concerning 'James Beardpark', 1835-44

Date

Branch

Type

No

Name

Details

1835/6

Bolton

Member

57

James Beardpark

 

9/3/36

Bolton

Sick Pay

 

James Beardpark

26 days: 1 19s. 0d.

1836/7

Bolton

Member

46

James Beardpark

 

2/1/37

Bolton

Funeral

 

Jas. Beardpark

For wife: 3 0s. 0d.

1837/8

St. Helens

Member

22

James Beardpark

Gone to Bolton

16/12/37

St. Helens

Sick Pay

 

James Beardpark

12 days: 1 10s. 0d.

24/2/38

St. Helens

Sick Pay

 

James Beardpark

22 wks 4 dys: 11 11s
through an accident

1837/8

Bolton

Member

123

James Beanpark

Has joined St.Helens

1838/9

Bolton

Member

95

James Beardpark

 

27/8/38

Bolton

Sick Pay

 

James Beardpark

14 days: 1 1s. 0d.

20/2/39

Bolton

Sick Pay

 

James Beardpark

26 weeks: 6 16s. 6d.

3/6/39

Bolton

Sick Pay

 

James Beardpark

15 weeks: 2 12s. 6d.

1839/40

Bolton

Member

80

James Beardpark

Drew Clearance

6/4/40

Bolton

Sick Pay

 

James Beardpark

21 weeks: 3 13s. 6d.
at 7s.6d. per week

11/4/40

Leeds

Travel

 

James Beardpark

From Bolton: 9s. 0d.

25/8/41

Leeds

Travel

 

James Beardpark

From Bury: 2s. 6d.
Refreshments

7/9/41

Blackburn

Travel

 

James Beardpark

From Leeds: 6s. 7d.

9/9/41

Preston

Travel

 

James Beardpark

From Blackburn: 3s. 0d.

23/9/41

Rochdale

Travel

 

James Beardpark

From Preston: 5s. 2d.

12/9/41

Manchester

Travel

 

James Beardpark

From Rochdale: 3s. 4d.

18/9/41

Bury

Travel

 

Joseph Beardpark

From Manchester: 8d.

1841/2

Stockton

Member

9

James Beardpark

Obtained Travel. Cert.

7/4/42

Hull

Travel

 

James Beardpark

From Stockton: 12s. 2d.

8/4/42

W. London

Travel

 

James Beardpark

From Hull: 8s. 0d.

9/4/42

E. London

Travel

 

James Beardpark

From Lambeth: 5s. 4d.

11/4/42

S'hampton

Travel

 

James Beardpark

From London: 9s. 6d.

16/4/42

Bristol

Travel

 

James Beardpark

From S'ton: 12s. 7d.

23/4/42

Birming'm

Travel

 

James Beardpark

From Bristol: 12s. 0d.

5/42

Tipton

Travel

 

John Beardpark

From B'ham: 3s. 2d.

2/5/42

Derby

Travel

 

James Bearpark

From Tipton: 8s. 4d.

1841/2

Derby

Member

33

James Beardpark

 

1842/3

Derby

Member

28

James Bearpark

 

20/8/42

Derby

Sick Pay

 

James Bearpark

5 days: 8s. 9d.

1843/4

Derby

Member

15

James Bearpark

Is dead

22/6/44

Derby

Funeral

 

James Bearpark

8 0s. 0d.

As with Gladstone, this career becomes a little clearer if we map it, as shown in figure 2. The blue dots are towns where he was listed as a member, while the red dots are towns where he received traveling benefit.

The problem with simple maps like those for Gladstone and Beardpark is that they do not provide an explicit time dimension, so this has to be added through annotations — and where a person visited the same location more than once the resulting map can be very confusing. Time geographers developed sophisticated graphical representations of the life course, such as the following figure taken from Lenntop's chapter in Carlstein et al, but they have been used only rarely and at great cost in illustrators' time. The figure below represents the movements of a person over a single day. The three dimensions of geographical space have been collapsed into two in order to make room for a time axis. The movements of the individual in space and time are depicted in a continuous and indivisible path. In the example, the individual starts from the home and visits his [sic.] workplace, a bank, his work place and finally a post office, before returning home." The shaded bar at the right identifies periods spent traveling (in black) and at work (cross-hatched). NB this use of a pseudo-three dimensional representation suggests an obvious potential for computer graphics.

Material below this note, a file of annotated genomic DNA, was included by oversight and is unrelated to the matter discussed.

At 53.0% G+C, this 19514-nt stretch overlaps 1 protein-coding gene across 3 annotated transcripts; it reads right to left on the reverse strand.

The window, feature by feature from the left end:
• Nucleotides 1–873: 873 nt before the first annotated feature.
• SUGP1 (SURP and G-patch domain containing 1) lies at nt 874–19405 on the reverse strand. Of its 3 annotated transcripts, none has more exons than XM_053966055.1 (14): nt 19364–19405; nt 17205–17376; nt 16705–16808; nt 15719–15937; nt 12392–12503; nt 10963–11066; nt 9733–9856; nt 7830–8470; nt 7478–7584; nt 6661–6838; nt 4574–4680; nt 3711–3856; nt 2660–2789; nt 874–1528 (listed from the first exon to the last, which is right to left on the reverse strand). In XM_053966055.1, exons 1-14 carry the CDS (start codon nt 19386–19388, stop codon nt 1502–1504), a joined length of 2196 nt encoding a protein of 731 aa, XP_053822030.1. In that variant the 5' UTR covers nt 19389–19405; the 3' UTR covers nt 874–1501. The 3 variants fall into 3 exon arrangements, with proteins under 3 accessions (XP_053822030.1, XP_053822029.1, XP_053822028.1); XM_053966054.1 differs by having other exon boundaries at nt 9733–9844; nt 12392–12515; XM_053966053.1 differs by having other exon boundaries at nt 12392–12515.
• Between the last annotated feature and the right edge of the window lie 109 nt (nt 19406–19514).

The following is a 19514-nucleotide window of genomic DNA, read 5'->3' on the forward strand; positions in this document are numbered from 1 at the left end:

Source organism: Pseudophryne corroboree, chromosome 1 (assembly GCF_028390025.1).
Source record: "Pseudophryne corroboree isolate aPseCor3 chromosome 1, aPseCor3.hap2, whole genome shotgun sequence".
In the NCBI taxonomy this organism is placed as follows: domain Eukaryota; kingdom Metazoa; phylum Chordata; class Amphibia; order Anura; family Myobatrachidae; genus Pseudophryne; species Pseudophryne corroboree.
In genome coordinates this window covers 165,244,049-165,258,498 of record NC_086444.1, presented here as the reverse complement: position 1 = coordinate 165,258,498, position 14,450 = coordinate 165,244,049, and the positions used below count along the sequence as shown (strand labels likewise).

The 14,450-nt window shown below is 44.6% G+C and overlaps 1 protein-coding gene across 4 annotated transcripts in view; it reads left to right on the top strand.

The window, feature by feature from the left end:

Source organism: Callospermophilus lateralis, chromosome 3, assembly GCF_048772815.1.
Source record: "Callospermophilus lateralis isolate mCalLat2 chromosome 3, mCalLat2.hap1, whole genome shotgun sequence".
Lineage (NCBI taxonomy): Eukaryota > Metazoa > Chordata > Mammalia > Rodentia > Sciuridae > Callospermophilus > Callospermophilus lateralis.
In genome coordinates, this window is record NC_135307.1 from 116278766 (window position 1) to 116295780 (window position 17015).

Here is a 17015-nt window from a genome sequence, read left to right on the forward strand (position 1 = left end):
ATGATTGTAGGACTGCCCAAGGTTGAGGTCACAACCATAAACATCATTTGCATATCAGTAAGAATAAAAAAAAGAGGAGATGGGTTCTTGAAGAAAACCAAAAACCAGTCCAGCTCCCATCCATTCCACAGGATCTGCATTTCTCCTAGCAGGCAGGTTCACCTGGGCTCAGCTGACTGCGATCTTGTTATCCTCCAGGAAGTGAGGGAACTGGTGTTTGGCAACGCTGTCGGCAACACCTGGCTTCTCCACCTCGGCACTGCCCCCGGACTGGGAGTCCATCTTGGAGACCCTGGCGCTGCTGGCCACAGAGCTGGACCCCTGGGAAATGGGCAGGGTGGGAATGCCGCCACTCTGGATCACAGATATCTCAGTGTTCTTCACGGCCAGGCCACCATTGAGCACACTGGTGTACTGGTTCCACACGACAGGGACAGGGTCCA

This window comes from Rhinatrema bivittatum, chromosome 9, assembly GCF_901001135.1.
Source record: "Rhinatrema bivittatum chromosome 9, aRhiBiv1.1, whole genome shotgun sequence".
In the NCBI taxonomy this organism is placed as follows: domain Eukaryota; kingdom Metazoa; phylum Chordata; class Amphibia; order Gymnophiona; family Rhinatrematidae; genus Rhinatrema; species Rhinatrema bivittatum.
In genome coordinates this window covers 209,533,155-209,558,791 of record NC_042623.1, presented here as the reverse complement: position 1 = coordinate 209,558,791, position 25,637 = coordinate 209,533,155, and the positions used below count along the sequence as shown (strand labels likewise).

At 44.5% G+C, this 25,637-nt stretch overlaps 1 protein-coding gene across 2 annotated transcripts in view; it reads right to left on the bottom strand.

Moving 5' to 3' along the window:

These examples concern the movement of a single individual, but how can we best present the experience of a group? If we are limited to graphics that can be reproduced on paper, we begin to run short of dimensions: if one dimension is time and another is used to distinguish individuals, how can we show where they moved? These constraints lead naturally to our first lifeline diagram, where each career is shown by a single line or bar and event are indicated by symbols or changes in fill patterns along the bar. For example, the following diagram summarises the migratory history of a large group of members of the Steam Engine Makers' Society, introduced above. The image included here is a simple bit-map graphic, but it forms part of a far more complex example exploring the idea of 'drill-down'. Once you have finished reading this essay, please have a look at this working example.

To provide some background to this diagram, the late 1830s and early 1840s — i.e. the middle of the time-lines — were a period of severe recession (associated with Chartist unrest) and it would seem to have affected the north-west of England and towns such as Bolton particularly severely. As a result, many engineers were forced to look elsewhere. The members of this trade union were able to obtain financial assistance from other branches as they traveled around, and from this we have very precise records of their movement. Note that about half the membership worked outside Bolton at some time, and a significant fraction went abroad. Most men who moved did so more than once, and many ended up back in Bolton. In the working example, it is possible to click on some of the lifelines to obtain more information about individuals.